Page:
Creating Content: Best Practices
Guru allows your team to quickly leverage the content they need, when they need it, without leaving their daily workflow. The following article provides guidance on creating content in a way that sets you and your team up for success.
Seven Key Tips When Creating Content
- The first content you add to Guru should be high-value knowledge that your team accesses frequently. having meaningful, up-to-date content in Guru when they first access it shows the team that Guru is their single source of truth and can help them respond to customers more quickly. It's also important to have enough content for the team to evaluate Guru's impact. We recommend a minimum of two use cases. Examples of a use case to include: product FAQs, sales assets, competitor info, trouble shooting guides, and key process-oriented information.
- The primary use cases should be added prior to rolling out to the team, so users don't enter an empty account. In addition to you as the initial Author, we recommend inviting your subject matter experts to assist with your content curation.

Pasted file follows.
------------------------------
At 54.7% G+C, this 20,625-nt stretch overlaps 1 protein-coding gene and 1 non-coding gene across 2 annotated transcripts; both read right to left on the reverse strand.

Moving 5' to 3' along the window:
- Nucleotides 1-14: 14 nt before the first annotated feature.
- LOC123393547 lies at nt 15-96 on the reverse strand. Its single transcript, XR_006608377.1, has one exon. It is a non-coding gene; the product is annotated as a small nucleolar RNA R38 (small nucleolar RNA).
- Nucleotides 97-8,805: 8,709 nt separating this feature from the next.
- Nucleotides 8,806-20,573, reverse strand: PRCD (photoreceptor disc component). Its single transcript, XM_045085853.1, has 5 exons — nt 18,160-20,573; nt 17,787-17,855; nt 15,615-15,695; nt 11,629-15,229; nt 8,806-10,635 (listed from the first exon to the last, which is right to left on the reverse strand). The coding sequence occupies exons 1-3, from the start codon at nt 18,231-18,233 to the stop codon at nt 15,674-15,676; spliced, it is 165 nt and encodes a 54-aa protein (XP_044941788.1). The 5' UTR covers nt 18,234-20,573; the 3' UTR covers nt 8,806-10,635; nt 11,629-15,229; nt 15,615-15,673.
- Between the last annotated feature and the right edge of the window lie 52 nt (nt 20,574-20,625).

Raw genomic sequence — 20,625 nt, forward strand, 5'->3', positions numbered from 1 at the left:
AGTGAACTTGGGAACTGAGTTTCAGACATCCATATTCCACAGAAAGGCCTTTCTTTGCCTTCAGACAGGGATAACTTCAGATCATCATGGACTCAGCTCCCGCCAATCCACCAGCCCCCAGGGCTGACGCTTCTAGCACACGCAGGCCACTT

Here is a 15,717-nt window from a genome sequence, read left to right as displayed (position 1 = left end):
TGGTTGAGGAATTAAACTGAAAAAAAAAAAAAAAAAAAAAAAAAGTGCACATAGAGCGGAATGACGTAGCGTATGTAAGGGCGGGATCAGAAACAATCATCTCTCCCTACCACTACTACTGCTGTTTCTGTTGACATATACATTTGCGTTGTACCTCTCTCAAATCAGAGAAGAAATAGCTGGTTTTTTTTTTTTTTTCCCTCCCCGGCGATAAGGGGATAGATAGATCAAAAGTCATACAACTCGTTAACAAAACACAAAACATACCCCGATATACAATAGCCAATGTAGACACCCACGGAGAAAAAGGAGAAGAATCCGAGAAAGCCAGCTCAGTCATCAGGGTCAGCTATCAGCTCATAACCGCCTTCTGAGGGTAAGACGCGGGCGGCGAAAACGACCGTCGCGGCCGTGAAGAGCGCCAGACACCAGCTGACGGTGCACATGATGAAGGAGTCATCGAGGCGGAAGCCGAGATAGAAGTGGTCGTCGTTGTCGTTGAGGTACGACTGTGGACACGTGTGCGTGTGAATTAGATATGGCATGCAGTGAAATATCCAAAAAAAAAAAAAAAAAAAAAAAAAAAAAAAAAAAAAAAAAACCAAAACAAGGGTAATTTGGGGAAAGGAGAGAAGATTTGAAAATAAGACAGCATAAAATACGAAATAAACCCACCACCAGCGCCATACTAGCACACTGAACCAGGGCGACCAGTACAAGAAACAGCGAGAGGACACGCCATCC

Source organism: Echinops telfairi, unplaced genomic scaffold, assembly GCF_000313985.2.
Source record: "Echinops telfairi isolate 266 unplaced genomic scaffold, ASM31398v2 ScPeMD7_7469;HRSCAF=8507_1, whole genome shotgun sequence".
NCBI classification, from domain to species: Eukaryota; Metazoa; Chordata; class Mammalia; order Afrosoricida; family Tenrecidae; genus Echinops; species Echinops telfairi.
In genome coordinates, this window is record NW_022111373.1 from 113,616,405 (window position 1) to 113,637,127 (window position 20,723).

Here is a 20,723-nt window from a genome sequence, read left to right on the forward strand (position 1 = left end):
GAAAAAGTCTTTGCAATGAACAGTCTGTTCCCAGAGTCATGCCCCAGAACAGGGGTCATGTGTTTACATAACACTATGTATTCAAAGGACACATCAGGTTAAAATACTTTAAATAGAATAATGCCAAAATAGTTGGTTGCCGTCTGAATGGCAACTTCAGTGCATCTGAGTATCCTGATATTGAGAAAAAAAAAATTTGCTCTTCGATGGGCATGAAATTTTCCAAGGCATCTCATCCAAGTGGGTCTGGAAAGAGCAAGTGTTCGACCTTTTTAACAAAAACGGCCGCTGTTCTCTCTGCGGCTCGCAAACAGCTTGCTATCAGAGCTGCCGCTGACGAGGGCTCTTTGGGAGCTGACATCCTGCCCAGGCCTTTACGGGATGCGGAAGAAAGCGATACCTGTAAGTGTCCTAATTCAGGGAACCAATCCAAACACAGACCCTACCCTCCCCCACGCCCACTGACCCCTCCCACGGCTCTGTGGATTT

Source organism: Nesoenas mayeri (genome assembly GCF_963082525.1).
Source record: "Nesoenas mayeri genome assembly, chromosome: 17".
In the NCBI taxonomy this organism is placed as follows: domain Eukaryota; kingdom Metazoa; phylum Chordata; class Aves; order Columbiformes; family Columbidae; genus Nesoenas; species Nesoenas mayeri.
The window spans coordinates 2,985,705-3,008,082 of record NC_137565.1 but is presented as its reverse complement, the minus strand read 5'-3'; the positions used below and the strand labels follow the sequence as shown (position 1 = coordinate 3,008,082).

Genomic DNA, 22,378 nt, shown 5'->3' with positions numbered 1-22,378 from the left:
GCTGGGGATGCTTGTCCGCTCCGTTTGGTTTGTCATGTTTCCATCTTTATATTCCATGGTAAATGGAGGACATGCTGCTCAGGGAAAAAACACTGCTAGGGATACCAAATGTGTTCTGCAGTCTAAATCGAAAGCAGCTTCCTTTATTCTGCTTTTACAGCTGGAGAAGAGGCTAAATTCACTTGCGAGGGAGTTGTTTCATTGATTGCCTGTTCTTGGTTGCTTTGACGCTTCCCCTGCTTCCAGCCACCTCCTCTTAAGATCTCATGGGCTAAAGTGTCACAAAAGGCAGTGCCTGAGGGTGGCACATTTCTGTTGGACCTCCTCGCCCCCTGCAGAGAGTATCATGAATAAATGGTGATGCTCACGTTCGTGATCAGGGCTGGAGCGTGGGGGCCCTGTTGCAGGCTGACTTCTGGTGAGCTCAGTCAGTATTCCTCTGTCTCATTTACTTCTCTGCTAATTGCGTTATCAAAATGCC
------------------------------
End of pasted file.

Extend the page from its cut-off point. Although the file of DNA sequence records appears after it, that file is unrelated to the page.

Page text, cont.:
- Content should be easily searchable and discoverable by your team. The title of a Card should reflect the way a user would typically search for the information it holds. To further improve search results, the Card should incorporate Categories & Tags that reflect its topic.
- Avoid duplication of information so you're not having to manage more than one Card covering the same content. (Note: The same Card can be saved on multiple Boards and Cards can be linked to other Cards).
- Ask the team to utilize Guru Q&A when looking to add information. This ensures that the answer they need is automatically shared with the team and helps Guru learn how your team searches for content.
- Cards should be easily consumable for the user to digest and then relay to customers or other teammates. Unlike docs stored in a shared drive or other repository, Guru's Card design is ideal for surfacing the most relevant content in just a moment. Cards are more likely to be read and consumed if they are less than 1,000 words in length (which equates to a one-page doc).
- It's helpful to think about breaking down content by subtopic. If the general topic is Product FAQs, each question and its answer could be its own Card. This allows your team to search and find just the bit of information they're looking for, rather than scrolling within a longer doc.